Over one third of the land in the Chesapeake Bay watershed is either covered by development or agriculture. This poses obstacles to water quality in the form of nutrients, sediments, and other pollutants, but also to terrestrial wildlife that have little or no habitat in these settings. Trees planted along city streets and in suburban backyards may feel like a sort of coexistence with nature, but in reality these manicured settings provide habitat for very few native species.
Farmland can also be deceptively “natural”; despite expansive hayfields and lush row crops, there are few places for wildlife to nest, raise young, or eat. Waist-high hay and six-foot-tall corn are eventually cut, leaving no cover for all but the smallest animals. Luckily, both water quality and wildlife habitat issues can be addressed with one management practice: establishing forest cover alongside streams and other water bodies.
Healthy streams and watersheds rely on functional riparian forest corridors. A streamside forest will trap and filter nutrients and sediment from the uplands that would otherwise flow into the stream. The overhanging tree canopy will cool down the water to make it suitable for trout and other native aquatic fauna.
They can also be important for terrestrial wildlife, especially in landscapes dominated by agriculture or development. Stream corridors composed of trees, dense shrubs/saplings, and native herbaceous vegetation provide breeding, foraging, and escape cover for an array of upland and lowland wildlife species that would otherwise have little to eat and no shelter from predators or the elements.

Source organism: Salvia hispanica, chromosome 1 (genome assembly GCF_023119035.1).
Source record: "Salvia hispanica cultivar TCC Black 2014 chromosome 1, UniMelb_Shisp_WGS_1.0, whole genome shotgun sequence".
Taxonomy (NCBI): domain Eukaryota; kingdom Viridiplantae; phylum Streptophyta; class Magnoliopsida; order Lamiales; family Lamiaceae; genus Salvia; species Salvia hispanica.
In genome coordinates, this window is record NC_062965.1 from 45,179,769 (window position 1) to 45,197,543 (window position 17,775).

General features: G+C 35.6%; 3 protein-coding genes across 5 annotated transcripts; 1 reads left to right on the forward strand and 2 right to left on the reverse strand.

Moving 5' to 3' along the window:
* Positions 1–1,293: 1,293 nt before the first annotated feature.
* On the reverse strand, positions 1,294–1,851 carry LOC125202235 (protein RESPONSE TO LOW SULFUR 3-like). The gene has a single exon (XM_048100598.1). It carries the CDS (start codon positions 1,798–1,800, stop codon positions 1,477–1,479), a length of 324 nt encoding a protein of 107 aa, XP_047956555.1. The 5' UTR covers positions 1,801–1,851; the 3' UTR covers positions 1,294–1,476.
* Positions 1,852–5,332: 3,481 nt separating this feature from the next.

Establishing a streamside forest can be challenging as weather, deer, small mammals, and invasive plants all make tree survival and growth difficult. To learn more, come join the Rothrock Chapter of the Society of American Foresters as they host a summer field tour focused on riparian buffer establishment. The field session will take place on Thursday, June 22, 2017 from 2:00 PM - 5:00 PM along Muddy Creek just south of Spring Mills in Georges Valley, Centre County. The tour will access Muddy Creek off Harter Road.
The afternoon will be spent visiting research sites along Muddy Creek to view riparian buffer establishment projects. Attendees will learn about tree establishment using bare root and container grown seedlings as well as live stakes and direct seeding. In addition, site preparation, weed suppression, invasive plant control, maintenance, and deer exclusion/protection will be covered in detail.
Pre-registration for the field tour is required. The field tour is provided free of charge. However, to better plan for attendance we are asking everyone to please pre-register by contacting the Penn State Extension office in Centre County by phone at: (814) 355-4897 or email CentreExt@psu.edu. Please register by Monday, June 19, 2017. Be sure to provide your contact information in case we have to get in touch with you.